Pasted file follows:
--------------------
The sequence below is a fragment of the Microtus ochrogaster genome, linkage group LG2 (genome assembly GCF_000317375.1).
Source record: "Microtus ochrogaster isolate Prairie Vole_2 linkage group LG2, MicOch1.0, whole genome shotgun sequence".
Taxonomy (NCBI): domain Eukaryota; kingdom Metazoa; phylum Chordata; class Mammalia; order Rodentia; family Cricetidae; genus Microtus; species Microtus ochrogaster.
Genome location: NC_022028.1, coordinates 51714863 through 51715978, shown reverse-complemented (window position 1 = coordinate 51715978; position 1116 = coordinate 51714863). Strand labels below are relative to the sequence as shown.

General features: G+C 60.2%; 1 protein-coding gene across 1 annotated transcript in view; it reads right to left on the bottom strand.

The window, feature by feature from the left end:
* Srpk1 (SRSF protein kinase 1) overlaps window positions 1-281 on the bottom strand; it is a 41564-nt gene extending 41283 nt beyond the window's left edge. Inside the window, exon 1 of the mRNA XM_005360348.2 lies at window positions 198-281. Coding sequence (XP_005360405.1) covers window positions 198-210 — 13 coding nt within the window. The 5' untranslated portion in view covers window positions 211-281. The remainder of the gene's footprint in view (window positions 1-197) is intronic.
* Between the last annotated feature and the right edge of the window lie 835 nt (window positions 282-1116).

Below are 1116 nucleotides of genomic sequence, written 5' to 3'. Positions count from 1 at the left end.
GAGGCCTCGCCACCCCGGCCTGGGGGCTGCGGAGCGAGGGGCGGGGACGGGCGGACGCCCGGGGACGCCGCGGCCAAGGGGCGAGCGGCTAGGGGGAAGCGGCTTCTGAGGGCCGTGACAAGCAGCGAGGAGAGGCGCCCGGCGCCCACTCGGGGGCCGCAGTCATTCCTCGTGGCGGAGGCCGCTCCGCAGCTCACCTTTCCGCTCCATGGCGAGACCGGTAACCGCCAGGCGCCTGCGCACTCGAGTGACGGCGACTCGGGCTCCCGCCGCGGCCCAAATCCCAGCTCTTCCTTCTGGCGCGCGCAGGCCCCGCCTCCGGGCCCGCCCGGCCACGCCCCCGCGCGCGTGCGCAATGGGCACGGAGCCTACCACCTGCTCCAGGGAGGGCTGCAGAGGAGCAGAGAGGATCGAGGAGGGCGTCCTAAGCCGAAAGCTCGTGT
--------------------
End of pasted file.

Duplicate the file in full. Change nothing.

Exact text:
The sequence below is a fragment of the Microtus ochrogaster genome, linkage group LG2 (genome assembly GCF_000317375.1).
Source record: "Microtus ochrogaster isolate Prairie Vole_2 linkage group LG2, MicOch1.0, whole genome shotgun sequence".
Taxonomy (NCBI): domain Eukaryota; kingdom Metazoa; phylum Chordata; class Mammalia; order Rodentia; family Cricetidae; genus Microtus; species Microtus ochrogaster.
Genome location: NC_022028.1, coordinates 51714863 through 51715978, shown reverse-complemented (window position 1 = coordinate 51715978; position 1116 = coordinate 51714863). Strand labels below are relative to the sequence as shown.

General features: G+C 60.2%; 1 protein-coding gene across 1 annotated transcript in view; it reads right to left on the bottom strand.

The window, feature by feature from the left end:
* Srpk1 (SRSF protein kinase 1) overlaps window positions 1-281 on the bottom strand; it is a 41564-nt gene extending 41283 nt beyond the window's left edge. Inside the window, exon 1 of the mRNA XM_005360348.2 lies at window positions 198-281. Coding sequence (XP_005360405.1) covers window positions 198-210 — 13 coding nt within the window. The 5' untranslated portion in view covers window positions 211-281. The remainder of the gene's footprint in view (window positions 1-197) is intronic.
* Between the last annotated feature and the right edge of the window lie 835 nt (window positions 282-1116).

Below are 1116 nucleotides of genomic sequence, written 5' to 3'. Positions count from 1 at the left end.
GAGGCCTCGCCACCCCGGCCTGGGGGCTGCGGAGCGAGGGGCGGGGACGGGCGGACGCCCGGGGACGCCGCGGCCAAGGGGCGAGCGGCTAGGGGGAAGCGGCTTCTGAGGGCCGTGACAAGCAGCGAGGAGAGGCGCCCGGCGCCCACTCGGGGGCCGCAGTCATTCCTCGTGGCGGAGGCCGCTCCGCAGCTCACCTTTCCGCTCCATGGCGAGACCGGTAACCGCCAGGCGCCTGCGCACTCGAGTGACGGCGACTCGGGCTCCCGCCGCGGCCCAAATCCCAGCTCTTCCTTCTGGCGCGCGCAGGCCCCGCCTCCGGGCCCGCCCGGCCACGCCCCCGCGCGCGTGCGCAATGGGCACGGAGCCTACCACCTGCTCCAGGGAGGGCTGCAGAGGAGCAGAGAGGATCGAGGAGGGCGTCCTAAGCCGAAAGCTCGTGT